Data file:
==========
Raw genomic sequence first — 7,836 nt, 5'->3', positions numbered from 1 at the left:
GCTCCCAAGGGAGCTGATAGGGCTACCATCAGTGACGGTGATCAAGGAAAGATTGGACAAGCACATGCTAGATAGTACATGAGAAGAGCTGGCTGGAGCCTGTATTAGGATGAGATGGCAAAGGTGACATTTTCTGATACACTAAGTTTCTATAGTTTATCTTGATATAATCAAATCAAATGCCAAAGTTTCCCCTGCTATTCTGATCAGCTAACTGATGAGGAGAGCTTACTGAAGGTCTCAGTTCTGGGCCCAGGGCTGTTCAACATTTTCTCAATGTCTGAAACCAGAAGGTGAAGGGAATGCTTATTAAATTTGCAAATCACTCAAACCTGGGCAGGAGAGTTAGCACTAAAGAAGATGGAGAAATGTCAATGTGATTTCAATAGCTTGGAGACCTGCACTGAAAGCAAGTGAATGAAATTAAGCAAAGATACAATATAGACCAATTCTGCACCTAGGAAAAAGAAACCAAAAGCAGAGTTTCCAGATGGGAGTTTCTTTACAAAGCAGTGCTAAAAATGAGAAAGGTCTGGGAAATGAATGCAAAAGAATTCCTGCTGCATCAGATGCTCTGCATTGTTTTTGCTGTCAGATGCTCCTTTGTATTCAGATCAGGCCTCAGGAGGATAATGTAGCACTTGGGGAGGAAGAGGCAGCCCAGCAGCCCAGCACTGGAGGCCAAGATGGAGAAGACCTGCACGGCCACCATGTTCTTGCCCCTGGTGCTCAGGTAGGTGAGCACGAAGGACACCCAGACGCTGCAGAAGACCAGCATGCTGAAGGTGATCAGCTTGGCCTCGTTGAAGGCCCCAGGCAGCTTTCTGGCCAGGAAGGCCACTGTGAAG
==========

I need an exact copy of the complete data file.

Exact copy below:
Raw genomic sequence first — 7,836 nt, 5'->3', positions numbered from 1 at the left:
GCTCCCAAGGGAGCTGATAGGGCTACCATCAGTGACGGTGATCAAGGAAAGATTGGACAAGCACATGCTAGATAGTACATGAGAAGAGCTGGCTGGAGCCTGTATTAGGATGAGATGGCAAAGGTGACATTTTCTGATACACTAAGTTTCTATAGTTTATCTTGATATAATCAAATCAAATGCCAAAGTTTCCCCTGCTATTCTGATCAGCTAACTGATGAGGAGAGCTTACTGAAGGTCTCAGTTCTGGGCCCAGGGCTGTTCAACATTTTCTCAATGTCTGAAACCAGAAGGTGAAGGGAATGCTTATTAAATTTGCAAATCACTCAAACCTGGGCAGGAGAGTTAGCACTAAAGAAGATGGAGAAATGTCAATGTGATTTCAATAGCTTGGAGACCTGCACTGAAAGCAAGTGAATGAAATTAAGCAAAGATACAATATAGACCAATTCTGCACCTAGGAAAAAGAAACCAAAAGCAGAGTTTCCAGATGGGAGTTTCTTTACAAAGCAGTGCTAAAAATGAGAAAGGTCTGGGAAATGAATGCAAAAGAATTCCTGCTGCATCAGATGCTCTGCATTGTTTTTGCTGTCAGATGCTCCTTTGTATTCAGATCAGGCCTCAGGAGGATAATGTAGCACTTGGGGAGGAAGAGGCAGCCCAGCAGCCCAGCACTGGAGGCCAAGATGGAGAAGACCTGCACGGCCACCATGTTCTTGCCCCTGGTGCTCAGGTAGGTGAGCACGAAGGACACCCAGACGCTGCAGAAGACCAGCATGCTGAAGGTGATCAGCTTGGCCTCGTTGAAGGCCCCAGGCAGCTTTCTGGCCAGGAAGGCCACTGTGAAG